Press Releases

    SOC/4714
    25 August 2006

    Disability Convention Committee Negotiations Struggle to Address Controversial Articles

    NEW YORK, 24 August (UN Headquarters) -- The General Assembly Committee drafting the first convention on the rights of persons with disabilities spent most of this morning in informal consultations, trying to resolve some of the most controversial issues.

    The Chair of the Committee, New Zealand's Ambassador Don MacKay, finally opened the plenary at 12:16 p.m. to report on the situation.

    "We had an extremely good discussion going on in the room," he said.  "The articles are closer and closer to adoption.  We are not at all in a comfortable position, but considerable progress is being made."

    Mr. MacKay said last night that, the informal group on the issue of international monitoring, led by Mexico's Ambassador Juan Manuel Gómez Robledo, had come to an agreement after intensive consultations.  Work was also close to the point of fruition on the final clauses.

    But disagreements still remained, especially on including a reference to persons with disabilities living "under foreign occupation" in the article on situations of risk, and a reference to "sexual and reproductive health and services" in the article on health.

    "The articles as a whole are not problematic," Mr. Mackay said, "but they contain problematic elements."

    Sudan, on behalf of the Arab Group, said the Group favoured a strong Convention that would benefit persons with disabilities around the world.  But, the Arab Group did not want to come to the plenary tomorrow and find out that the article referring to foreign occupation was the only one still not adopted, with the Arab Group being seen as holding up the Convention.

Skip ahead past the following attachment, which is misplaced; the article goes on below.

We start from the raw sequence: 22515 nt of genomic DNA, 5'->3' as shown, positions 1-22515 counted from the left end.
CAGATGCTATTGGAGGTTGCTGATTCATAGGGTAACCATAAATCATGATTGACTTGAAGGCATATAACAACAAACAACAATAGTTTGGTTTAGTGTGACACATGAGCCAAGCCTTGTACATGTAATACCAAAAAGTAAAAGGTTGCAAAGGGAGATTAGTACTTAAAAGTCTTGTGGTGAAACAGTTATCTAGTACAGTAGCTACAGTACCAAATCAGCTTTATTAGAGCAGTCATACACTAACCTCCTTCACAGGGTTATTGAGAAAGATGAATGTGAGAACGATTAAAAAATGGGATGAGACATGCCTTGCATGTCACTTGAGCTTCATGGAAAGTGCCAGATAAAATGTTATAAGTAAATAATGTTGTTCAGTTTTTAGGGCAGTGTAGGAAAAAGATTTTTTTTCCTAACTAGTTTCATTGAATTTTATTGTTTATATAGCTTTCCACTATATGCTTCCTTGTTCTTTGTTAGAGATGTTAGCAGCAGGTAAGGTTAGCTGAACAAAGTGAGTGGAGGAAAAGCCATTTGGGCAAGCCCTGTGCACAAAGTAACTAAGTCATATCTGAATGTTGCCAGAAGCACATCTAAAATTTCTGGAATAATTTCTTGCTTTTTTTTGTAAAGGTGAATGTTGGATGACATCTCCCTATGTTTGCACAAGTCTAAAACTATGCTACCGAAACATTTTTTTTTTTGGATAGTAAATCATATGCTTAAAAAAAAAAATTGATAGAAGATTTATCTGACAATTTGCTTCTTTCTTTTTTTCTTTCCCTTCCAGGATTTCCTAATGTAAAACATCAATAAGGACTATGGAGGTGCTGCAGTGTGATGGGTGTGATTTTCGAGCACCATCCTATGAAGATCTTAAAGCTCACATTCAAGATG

"We want to be flexible," Sudan's delegate said, "but not a single session of informal consultations has been held on this issue.  There is not even a written proposal by delegations to solve it.  This is not a second class article."  The delegate called for informal consultations to find a common language.

    Mr. MacKay implored delegations to consult informally on this issue as well as on a definition of "disability", on which Member States were still apart.

    The Committee, then, heard Uruguay's report on article 15, on freedom from torture or cruel, inhuman or degrading treatment or punishment.  "I am happy to report that consensus -- or at least no opposition -- has been reached," Uruguay's delegate said.  The article was then adopted "ad referendum" (subject to reference) amid applause, bringing the total of adopted articles to 17 out of a total of about 34.

    Before suspending the plenary at 12:45 p.m. to allow further talks, Mr. MacKay acknowledged the presence of Ecuador's Ambassador, Luis Gallegos Chiriboga, the first Chair of the Committee, who had served between 2002 and 2005 before becoming Ambassador to the United States.  "He is the early author of the Convention", Mr. MacKay said, and I want to thank him for the progress made."

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